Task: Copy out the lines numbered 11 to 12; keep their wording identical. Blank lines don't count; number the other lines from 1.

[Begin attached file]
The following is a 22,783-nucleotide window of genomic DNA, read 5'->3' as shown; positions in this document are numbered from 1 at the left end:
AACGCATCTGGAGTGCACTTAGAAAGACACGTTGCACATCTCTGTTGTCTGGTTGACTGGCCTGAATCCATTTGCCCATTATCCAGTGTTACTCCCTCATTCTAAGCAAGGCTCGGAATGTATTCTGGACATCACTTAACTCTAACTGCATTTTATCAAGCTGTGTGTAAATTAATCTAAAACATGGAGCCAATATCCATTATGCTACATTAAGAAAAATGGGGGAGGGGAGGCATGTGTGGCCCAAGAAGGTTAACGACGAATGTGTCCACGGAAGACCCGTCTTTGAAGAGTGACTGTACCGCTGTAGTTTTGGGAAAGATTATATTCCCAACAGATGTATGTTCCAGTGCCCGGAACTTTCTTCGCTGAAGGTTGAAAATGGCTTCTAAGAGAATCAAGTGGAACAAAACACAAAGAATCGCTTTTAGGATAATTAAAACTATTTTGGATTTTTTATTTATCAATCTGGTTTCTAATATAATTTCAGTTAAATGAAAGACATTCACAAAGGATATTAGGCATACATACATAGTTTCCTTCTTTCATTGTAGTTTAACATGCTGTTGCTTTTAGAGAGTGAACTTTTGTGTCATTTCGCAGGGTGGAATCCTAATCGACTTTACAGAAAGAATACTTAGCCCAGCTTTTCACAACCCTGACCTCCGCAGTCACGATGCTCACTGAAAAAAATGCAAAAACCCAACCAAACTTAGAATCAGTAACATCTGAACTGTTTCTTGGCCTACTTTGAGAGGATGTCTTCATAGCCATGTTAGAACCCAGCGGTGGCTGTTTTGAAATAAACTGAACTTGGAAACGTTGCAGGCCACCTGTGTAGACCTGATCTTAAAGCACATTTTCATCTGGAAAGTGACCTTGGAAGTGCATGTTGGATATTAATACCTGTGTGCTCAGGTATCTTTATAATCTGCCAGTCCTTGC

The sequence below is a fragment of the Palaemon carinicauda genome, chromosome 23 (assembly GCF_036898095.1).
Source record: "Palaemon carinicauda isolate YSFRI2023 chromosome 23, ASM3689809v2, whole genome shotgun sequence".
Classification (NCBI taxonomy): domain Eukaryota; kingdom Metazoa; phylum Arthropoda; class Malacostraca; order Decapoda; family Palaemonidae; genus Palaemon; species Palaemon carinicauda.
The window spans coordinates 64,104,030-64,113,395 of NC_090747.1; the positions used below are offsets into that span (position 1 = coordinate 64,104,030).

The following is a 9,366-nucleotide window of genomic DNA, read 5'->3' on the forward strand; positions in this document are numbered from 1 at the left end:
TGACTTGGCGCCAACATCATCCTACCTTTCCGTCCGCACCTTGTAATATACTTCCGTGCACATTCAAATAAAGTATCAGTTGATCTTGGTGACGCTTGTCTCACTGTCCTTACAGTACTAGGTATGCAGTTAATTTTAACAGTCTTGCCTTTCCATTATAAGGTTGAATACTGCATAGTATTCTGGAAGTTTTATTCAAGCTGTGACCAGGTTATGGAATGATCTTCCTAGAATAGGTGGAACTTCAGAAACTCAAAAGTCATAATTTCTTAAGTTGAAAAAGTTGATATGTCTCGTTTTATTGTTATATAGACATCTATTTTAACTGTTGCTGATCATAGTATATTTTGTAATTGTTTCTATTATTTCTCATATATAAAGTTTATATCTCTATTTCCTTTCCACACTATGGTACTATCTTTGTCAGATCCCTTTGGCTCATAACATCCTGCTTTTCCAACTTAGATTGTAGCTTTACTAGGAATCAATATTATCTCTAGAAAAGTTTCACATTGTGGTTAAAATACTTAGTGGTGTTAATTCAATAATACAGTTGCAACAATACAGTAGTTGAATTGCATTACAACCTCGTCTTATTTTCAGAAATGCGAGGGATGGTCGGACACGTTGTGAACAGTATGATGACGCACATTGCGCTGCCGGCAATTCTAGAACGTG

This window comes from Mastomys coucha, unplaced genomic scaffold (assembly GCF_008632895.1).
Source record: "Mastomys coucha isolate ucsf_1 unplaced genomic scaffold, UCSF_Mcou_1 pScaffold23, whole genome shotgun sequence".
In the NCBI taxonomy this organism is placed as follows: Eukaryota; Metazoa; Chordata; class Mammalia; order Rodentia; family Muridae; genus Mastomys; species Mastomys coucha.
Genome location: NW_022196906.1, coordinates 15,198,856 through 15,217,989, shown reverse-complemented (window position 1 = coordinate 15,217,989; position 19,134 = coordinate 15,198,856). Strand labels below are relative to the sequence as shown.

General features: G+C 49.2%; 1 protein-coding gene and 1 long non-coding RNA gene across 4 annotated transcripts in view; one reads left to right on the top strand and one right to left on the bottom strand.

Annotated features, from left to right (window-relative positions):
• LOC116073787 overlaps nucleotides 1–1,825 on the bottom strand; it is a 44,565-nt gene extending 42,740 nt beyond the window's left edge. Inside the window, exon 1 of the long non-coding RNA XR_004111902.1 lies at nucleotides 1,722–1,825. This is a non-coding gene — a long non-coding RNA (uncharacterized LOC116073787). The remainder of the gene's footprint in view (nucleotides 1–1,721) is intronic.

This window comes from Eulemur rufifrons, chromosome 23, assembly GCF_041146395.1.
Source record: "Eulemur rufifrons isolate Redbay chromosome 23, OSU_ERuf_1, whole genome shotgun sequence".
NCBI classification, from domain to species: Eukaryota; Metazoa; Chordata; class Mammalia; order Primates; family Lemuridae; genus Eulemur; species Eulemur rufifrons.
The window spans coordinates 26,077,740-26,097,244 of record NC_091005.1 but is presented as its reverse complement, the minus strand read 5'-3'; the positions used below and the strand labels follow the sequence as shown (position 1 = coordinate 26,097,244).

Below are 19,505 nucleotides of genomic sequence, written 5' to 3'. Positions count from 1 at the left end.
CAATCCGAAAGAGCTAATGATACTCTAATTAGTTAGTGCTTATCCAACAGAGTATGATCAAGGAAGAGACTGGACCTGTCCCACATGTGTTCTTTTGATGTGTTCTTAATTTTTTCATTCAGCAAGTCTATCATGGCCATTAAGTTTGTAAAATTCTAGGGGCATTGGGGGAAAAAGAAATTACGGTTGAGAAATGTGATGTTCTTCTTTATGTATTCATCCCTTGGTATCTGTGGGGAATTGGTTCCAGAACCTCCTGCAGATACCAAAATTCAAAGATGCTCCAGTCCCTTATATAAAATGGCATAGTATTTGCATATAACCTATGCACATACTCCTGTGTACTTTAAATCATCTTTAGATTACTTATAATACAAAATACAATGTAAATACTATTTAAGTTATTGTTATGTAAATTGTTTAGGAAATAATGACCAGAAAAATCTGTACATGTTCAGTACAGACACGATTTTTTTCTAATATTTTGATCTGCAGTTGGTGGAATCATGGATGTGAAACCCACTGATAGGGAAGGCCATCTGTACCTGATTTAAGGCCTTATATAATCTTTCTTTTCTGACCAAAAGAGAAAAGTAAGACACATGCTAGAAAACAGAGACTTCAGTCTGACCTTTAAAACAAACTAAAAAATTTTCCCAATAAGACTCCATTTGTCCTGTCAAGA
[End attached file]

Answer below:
In the NCBI taxonomy this organism is placed as follows: Eukaryota; Metazoa; Chordata; class Mammalia; order Rodentia; family Muridae; genus Mastomys; species Mastomys coucha.
Genome location: NW_022196906.1, coordinates 15,198,856 through 15,217,989, shown reverse-complemented (window position 1 = coordinate 15,217,989; position 19,134 = coordinate 15,198,856). Strand labels below are relative to the sequence as shown.